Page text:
You want to have your ERAS and personal statements completed by the first week in September of your fourth year. For the SF Match, this deadline is one month earlier. The earlier you get this done, the better because you have to take USMLE Step II. You want to get your residency application done early and Step II done early so you can get your interviews done early and a decision made. This is not to improve your chances of getting into a slot but to make your senior year more managable.
Interviewing for residency is very stressful. You have to make a decision based on limited information. You should try to get back to programs that interest you at least once again outside of the interview and speak honestly with the residents. Also, check the http://www.Scutwork.com website for residency interview information.
When you fill out your ranklist (after interviewing at as many programs as you can), be as realistic as possible. If you don’t like a program, don’t rank it. If you rank a program, you could end up as a resident there. It is far better to “scramble” than to rank a program that you don’t like. Every American medical school graduate will get into a residency program if they participate in the match. Your program may be a preliminary program but that is not necessarily a bad proposition. Often after an excellent preliminary year, you can match at a very highly ranked program based on your performance. The downside is that you have to go thought the match a second time.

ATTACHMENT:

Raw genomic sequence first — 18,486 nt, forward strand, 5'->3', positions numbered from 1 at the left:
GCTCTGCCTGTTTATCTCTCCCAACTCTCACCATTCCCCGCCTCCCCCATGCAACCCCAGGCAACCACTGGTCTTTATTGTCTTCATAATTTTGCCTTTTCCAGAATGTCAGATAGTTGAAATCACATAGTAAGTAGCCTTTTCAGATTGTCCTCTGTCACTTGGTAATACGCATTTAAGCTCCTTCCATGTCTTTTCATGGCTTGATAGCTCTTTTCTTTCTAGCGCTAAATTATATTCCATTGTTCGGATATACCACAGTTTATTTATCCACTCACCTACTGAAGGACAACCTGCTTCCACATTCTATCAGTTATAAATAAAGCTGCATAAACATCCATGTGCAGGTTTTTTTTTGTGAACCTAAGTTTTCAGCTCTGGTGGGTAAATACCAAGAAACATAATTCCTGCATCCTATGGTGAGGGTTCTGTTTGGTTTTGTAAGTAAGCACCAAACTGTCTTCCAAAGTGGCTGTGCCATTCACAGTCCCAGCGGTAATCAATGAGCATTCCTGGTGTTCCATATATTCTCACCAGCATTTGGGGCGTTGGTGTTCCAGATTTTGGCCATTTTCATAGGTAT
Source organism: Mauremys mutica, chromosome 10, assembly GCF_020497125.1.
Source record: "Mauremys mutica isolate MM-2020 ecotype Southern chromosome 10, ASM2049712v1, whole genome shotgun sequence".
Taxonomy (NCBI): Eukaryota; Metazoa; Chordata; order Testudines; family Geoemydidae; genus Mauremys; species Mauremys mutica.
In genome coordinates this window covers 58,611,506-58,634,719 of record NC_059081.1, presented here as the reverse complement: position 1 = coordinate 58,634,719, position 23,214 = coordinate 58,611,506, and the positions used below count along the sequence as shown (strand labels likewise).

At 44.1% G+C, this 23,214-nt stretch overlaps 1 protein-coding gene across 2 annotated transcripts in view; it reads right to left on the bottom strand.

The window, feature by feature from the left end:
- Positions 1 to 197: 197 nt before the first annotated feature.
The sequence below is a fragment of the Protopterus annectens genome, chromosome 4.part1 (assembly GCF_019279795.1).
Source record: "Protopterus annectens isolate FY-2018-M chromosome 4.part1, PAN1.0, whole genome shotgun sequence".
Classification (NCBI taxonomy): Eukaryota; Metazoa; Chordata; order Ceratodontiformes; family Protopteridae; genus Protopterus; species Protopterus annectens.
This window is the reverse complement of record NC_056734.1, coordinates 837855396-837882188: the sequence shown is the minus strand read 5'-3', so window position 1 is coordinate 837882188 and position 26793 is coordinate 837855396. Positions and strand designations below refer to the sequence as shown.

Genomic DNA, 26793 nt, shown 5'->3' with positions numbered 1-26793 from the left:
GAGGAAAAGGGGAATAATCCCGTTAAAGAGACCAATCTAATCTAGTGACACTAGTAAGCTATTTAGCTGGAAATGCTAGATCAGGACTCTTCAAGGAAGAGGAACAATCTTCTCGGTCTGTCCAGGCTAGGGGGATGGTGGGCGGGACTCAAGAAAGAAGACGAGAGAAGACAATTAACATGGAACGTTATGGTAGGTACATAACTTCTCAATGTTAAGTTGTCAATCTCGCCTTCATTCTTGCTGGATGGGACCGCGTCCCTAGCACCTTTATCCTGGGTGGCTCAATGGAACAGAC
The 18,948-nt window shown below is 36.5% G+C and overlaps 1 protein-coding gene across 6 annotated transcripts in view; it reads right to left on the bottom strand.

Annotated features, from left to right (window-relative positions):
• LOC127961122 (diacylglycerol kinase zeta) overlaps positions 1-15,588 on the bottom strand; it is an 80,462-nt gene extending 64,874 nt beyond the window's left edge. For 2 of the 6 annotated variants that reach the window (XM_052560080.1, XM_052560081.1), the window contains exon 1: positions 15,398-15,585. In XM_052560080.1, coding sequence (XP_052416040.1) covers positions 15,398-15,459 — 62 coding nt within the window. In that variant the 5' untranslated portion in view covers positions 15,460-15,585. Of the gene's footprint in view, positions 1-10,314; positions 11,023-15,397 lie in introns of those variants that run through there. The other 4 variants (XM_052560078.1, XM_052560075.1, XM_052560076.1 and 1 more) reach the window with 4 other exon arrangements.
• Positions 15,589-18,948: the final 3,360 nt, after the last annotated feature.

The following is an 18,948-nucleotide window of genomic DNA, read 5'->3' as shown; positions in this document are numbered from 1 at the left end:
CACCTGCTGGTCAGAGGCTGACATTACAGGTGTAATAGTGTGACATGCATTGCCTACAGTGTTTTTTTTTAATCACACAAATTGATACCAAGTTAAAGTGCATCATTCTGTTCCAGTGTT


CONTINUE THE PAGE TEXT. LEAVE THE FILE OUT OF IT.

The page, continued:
I put this information out here at this point because you need to think about residency application as you start your third year. If you have been previously exposed to your specialty by action in a specialty interest group, so much the better.
On Match Day, you will be given an envelope with the name of the program that you matched in. By law, you are required to do a residency there. Again, don’t rank any program that you would not want to train at. If you don’t match, you know ahead of time and will be given instructions on how to participate in the “scramble”.
The computer matches your decision with the program’s decision. If the two do not match, your decision outweighs the program’s decision. For example, if you ranked Harvard first and Harvard ranked you third, if the people who were ranked first and second by Harvard did not rank Harvard first and second, you will be matched at Harvard even though you were Harvard’s third choice.
As Match Day approches, I will write about that day and my experience with the process.